The Book of the Week is “King of Capital” by David Carey and John E. Morris, published in 2012.  This ebook recounts the history of leveraged buyout (“LBO” or  “private equity”) firms, mostly Blackstone Group, from the 1980’s through the first decade of the 21st century. This ebook attempts to debunk the stereotype of greedy Wall Streeters.

Back in the 1980’s, one kind of transaction or “deal” the LBO firm did, was buy out companies that were publicly traded, taking them private. It risked only a tiny amount of its own money to take ownership and take over the management, usually 5-15% of the total price. The role of the firm was to arrange financing. The management of the company (client) being bought out, was the party risking the most, and doing the buying out– borrowing a large percentage of the purchase price (leveraging) — in essence, “robbing Peter to pay Paul” with the monies raised by the LBO firm from various financial institutions.

This was where “junk bonds” came in– very risky debt instruments that carried extremely high interest rates, as much as 19%. The reason for the risk and high return, was that, in the event that the client went bankrupt, bank loans were repaid to creditors first, and if there was any money left, then much later, the junk bonds would be repaid.

According to Carey and Morris, the goal of LBO firms that were “corporate raiders” was to capitalize on the hidden value of a target’s assets that was not being reflected in its stock price. The value was there but the directors and officers of the target were too busy looting their company by throwing lavish parties at their mansions and on their yachts, and zipping around in their corporate jets.

The raiders had no interest in owning the target, but wanted to make it leaner and meaner by firing the greedy CEO’s. Then they would cash out at a profit of several times their initial investment. Over time, the targets developed strategies, such as the “poison pill” to counter the raiders. Unfortunately, “For all their talk of overhauling badly run companies, the raiders seldom demonstrated much aptitude for improving companies.” Pox on both the houses of the raiders and targets.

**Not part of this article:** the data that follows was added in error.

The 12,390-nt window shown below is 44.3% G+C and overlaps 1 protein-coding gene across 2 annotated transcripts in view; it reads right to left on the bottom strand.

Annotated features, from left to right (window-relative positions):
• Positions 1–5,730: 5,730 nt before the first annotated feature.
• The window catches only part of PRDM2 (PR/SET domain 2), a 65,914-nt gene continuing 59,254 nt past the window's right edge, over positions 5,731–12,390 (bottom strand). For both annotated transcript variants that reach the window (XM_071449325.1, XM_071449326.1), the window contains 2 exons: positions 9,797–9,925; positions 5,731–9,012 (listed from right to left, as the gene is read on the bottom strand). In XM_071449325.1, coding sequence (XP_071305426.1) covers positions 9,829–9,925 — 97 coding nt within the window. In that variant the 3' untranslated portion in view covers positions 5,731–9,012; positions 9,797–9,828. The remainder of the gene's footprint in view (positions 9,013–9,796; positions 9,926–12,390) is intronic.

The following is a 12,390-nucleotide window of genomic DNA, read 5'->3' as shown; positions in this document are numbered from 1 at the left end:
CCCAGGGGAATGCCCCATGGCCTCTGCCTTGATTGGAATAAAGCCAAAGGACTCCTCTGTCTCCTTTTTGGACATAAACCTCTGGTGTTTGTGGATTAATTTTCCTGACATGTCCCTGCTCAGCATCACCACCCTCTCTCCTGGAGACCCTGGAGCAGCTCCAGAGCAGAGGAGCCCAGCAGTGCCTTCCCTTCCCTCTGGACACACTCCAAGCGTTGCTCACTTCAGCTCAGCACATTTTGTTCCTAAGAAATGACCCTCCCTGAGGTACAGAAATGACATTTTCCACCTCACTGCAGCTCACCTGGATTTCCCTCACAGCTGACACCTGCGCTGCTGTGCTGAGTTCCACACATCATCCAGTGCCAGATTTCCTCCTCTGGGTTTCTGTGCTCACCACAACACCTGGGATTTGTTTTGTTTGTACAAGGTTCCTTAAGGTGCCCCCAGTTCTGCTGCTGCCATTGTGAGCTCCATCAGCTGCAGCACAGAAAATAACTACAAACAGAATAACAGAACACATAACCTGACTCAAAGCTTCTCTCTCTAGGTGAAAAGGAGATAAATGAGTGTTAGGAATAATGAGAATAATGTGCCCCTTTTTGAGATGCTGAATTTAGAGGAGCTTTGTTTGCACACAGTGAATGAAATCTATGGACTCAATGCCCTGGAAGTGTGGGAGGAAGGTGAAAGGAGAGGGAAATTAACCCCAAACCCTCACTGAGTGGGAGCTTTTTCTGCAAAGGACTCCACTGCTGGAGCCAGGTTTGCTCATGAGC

Buyout firms that were not corporate raiders truly wanted to own the target. “…buyout investors look for companies that produce enough cash to cover the interest on the debt needed to buy them and which also are likely to increase in value.” A major part of the job of LBO firms is to identify possible deals through extensive financial research, and then decide whether to invest in the ones predicted to succeed.

The year 1981 was a great year for LBO’s because interest rates peaked, there was an economic downturn, and stocks were down. In the autumn of 1985, two partners, Steve Schwarzman and Pete Peterson started Blackstone Group. Schwarzman said that his partnership would not be able to compete with the older, more experienced LBO firms, unless it “…brought efficiencies to a company by way of cost improvements or revenue synergies.”

The early 2000’s became a rerun of the 1980’s as financial institutions took on excessive debt loads. Fall of 2008 saw the U.S. Treasury Department and the Federal Reserve Bank raise funds to try to bail out Lehman Brothers, Merrill Lynch and AIG by calling on private equity firms like Blackstone Group to help.